Home»Arts and Entertainment»JUNGLEPUSSY AND EARL SWEATSHIRT PROVIDE A CATHARTIC NIGHT OF HIP-HOP AT SKIDMORE COLLEGE

JUNGLEPUSSY AND EARL SWEATSHIRT PROVIDE A CATHARTIC NIGHT OF HIP-HOP AT SKIDMORE COLLEGE

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On Friday, Oct. 7, Skidmore College welcomed renowned rapper and producer, Earl Sweatshirt. Joining him as an opener was up and coming New York City based rapper Junglepussy. The concert was held in the Williamson Sports Center conveniently located right on campus and its crowd consisted of hundreds of excited students from the small, tight-knit college. The venue also contained several stern and intimidating security staff, who were scattered around the venue scanning the crowd for unruly student behavior.

The show started when Junglepussy took the stage and presented the audience with bold, authentic, and at times hysterical explorations of female sexuality, body positivity, scathing attacks on toxic masculinity and patriarchal oppression, and much more. Her signature wit and confidence flourished in a live setting and impressed attendees who were previously unfamiliar with her music. Towards the end of her set, she presented a large, cardboard sign that read “This Pussy Doesn’t Pop for You” which was based off of the track “Pop for You” from her critically acclaimed 2015 album Pregnant with Success. Dan Warhol, a Junior at UAlbany, was particularly impressed with Junglepussy’s performance saying that “it was nice to hear comments from a female perspective” in the often male-dominated, and more-than-occasionally misogynistic, hip-hop community.

Following the end of Junglepussy’s set, Earl Sweatshirt took the stage at exactly 8:59 PM. Submerged in purple light, Earl and his DJ/hype man greeted the audience with the low, brooding 808 bass drum and the sinister, growling synth of “Pre”; the first track off of Earl’s 2013 debut studio album Doris. He then proceeded to play several more songs off of Doris. Some highlights included an excellent performance of the aggressive and fiery “20 Wave Caps” (which surprisingly included a rendition of Domo Genesis’ guest verse), a brief foray into the somber and introspective fan favorite “Sunday”, as well as an exuberant sing along to the hook of “Molasses.”

Source: John Morel
Source: John Morel

After about 15 minutes, Earl seemed relieved to conclude the “Doris section” of the show and subsequently announced to the audience that he’ll be performing songs off of his newest full-length album I Don’t Like Shit, I Don’t Go Outside: An Album by Earl Sweatshirt. Released in March of 2015, I Don’t Like Shit, I Don’t Go Outside expanded on the personal and melancholic nature of Doris and encompassed deeply emotional depictions of depression, grief, substance abuse, and isolation. The album also showcased Earl’s growing talent as a producer, with his gloomy, minimalistic instrumentals dominating the album.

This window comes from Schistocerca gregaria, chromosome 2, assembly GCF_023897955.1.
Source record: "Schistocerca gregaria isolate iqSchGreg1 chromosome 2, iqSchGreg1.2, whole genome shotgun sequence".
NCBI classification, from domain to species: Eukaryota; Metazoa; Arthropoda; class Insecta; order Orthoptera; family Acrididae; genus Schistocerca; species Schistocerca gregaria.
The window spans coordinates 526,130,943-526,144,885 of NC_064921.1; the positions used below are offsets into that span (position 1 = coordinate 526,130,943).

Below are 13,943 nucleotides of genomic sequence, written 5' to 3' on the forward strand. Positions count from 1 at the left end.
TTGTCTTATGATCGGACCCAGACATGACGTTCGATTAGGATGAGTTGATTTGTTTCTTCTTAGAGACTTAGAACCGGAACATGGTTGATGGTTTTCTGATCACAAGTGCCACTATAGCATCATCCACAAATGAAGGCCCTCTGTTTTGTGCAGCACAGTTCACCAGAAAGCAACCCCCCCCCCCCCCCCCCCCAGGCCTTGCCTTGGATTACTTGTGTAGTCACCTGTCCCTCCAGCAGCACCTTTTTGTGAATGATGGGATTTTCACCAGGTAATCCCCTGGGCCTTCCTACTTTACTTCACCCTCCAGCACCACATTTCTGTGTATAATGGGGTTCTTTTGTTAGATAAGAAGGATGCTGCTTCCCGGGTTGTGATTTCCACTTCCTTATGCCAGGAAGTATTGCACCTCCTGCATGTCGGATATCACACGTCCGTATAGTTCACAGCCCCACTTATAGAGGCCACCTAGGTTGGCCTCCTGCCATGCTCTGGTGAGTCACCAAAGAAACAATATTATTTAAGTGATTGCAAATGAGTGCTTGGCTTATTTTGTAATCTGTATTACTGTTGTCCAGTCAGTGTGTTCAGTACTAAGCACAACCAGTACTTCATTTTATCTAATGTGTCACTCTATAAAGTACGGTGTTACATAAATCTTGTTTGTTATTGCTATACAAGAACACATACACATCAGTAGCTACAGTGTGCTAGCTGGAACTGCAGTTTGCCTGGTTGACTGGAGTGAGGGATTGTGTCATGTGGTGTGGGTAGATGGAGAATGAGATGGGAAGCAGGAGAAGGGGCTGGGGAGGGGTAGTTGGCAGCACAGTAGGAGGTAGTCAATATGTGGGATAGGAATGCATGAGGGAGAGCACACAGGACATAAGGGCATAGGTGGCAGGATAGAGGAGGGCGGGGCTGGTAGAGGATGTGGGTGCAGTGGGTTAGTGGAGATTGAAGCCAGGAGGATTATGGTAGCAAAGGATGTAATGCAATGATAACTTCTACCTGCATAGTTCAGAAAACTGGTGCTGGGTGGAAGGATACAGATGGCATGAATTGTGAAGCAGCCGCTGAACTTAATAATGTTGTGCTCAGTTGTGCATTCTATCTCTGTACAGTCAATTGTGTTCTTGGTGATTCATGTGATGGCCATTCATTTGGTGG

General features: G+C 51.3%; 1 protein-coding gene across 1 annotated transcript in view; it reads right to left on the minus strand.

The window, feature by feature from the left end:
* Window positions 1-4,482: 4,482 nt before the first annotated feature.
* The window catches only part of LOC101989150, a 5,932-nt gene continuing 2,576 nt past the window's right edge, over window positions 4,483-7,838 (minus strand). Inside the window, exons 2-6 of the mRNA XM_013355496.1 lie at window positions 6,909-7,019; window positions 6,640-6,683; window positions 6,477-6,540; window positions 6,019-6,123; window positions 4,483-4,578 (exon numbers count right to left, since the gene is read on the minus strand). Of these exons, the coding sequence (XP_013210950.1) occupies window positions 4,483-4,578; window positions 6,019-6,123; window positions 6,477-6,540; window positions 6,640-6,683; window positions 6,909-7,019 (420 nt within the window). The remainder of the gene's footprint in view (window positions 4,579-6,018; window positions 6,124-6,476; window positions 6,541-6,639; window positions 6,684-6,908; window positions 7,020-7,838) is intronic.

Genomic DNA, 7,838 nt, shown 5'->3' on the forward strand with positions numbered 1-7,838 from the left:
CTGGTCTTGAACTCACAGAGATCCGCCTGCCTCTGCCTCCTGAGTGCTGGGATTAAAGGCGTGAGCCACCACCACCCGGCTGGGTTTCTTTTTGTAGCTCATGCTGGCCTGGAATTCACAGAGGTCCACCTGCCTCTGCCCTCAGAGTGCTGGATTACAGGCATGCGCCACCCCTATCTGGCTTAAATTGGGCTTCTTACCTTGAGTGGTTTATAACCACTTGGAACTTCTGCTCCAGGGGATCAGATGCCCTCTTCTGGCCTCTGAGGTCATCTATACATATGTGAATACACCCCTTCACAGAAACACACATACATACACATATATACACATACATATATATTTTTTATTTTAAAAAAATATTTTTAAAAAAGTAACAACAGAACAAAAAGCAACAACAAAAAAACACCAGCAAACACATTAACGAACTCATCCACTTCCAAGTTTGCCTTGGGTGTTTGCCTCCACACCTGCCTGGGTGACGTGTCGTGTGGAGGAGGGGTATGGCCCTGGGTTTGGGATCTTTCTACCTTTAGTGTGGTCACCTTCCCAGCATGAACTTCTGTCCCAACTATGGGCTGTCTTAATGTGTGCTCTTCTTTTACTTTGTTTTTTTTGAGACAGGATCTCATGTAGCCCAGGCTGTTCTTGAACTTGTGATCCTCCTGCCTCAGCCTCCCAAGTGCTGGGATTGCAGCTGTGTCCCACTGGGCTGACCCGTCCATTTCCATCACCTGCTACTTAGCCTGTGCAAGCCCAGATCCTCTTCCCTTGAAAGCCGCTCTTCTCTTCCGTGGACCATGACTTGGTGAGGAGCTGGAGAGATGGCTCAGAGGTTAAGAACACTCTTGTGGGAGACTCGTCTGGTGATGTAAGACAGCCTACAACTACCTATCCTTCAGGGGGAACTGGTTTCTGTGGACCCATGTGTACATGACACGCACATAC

The intensity of revisiting songs from I Don’t Like Shit, I Don’t Go Outside in a live environment resulted in a noticeable change in Earl’s on-stage demeanor. The clearest example lies in his performance of “Faucet”, one of the most intimate and revealing tracks on the album. With a voice drenched in emotion, Earl painted an vivid portrait of alienation and and loneliness over the song’s sparse and lo-fi instrumental. His solemn facial expressions and body language sharply contrasted with the smiles and rhythmic head nods of the audience.

 

The chronological order of the album’s performance was interrupted by his first ever live rendition of “Mirror”, a collaborative track with producer Samiyam. Earl’s pairing of “Faucet” and “Mirror” in the show’s set list was a brilliant choice because both songs address his mother’s controversial and highly publicized decision to send him to Coral Reef Academy, a boarding school for at risk youth located in Samoa, when he was 16 years old. This decision put an enormous strain on their relationship and, in an NPR, interview Earl said that “Faucet” was meant to depict the tensions between the two of them before he was sent to Samoa. By putting “Mirror” (a song that documents his return to the United States following his 18th birthday) after “Faucet”, Earl was able to effectively exemplify his meticulous attention to detail when organizing concerts.

Despite the heavy themes radiating throughout the concert, Earl was certainly not without a sense of humor. This became apparent when he interrupted “Grief”, a heartbreaking account of substance abuse and deteriorating mental health, in order to address two audience members engaging in a physical confrontation. After stopping the song, Earl pointed to the audience members and said “everybody good, nobody’s getting there ass whooped in here. These songs are way to slow for all that”. Later in the show he also got the entire crowd to sing “Happy Birthday” by Stevie Wonder to an audience member who was celebrating their 19th birthday.

Earl concluded his show by playing more obscure songs in his catalog, such as “Quest/Power” which is another collaboration with Samiyam (and another producer named Budgie). He also made sure to perform the tracks “Hell” and “(I be) Outside”, which are both unreleased tracks exclusively used for live performances. Before calling it a night after an hour long set, Earl had his DJ blast a Rae Sremmurd instrumental and, with amusement, watched members of the audience engage in an enormous, boisterous, and sweaty mosh pit. Given everything he’s been through, it was wonderful to see Earl Sweatshirt end the show with a smile on his face.

 

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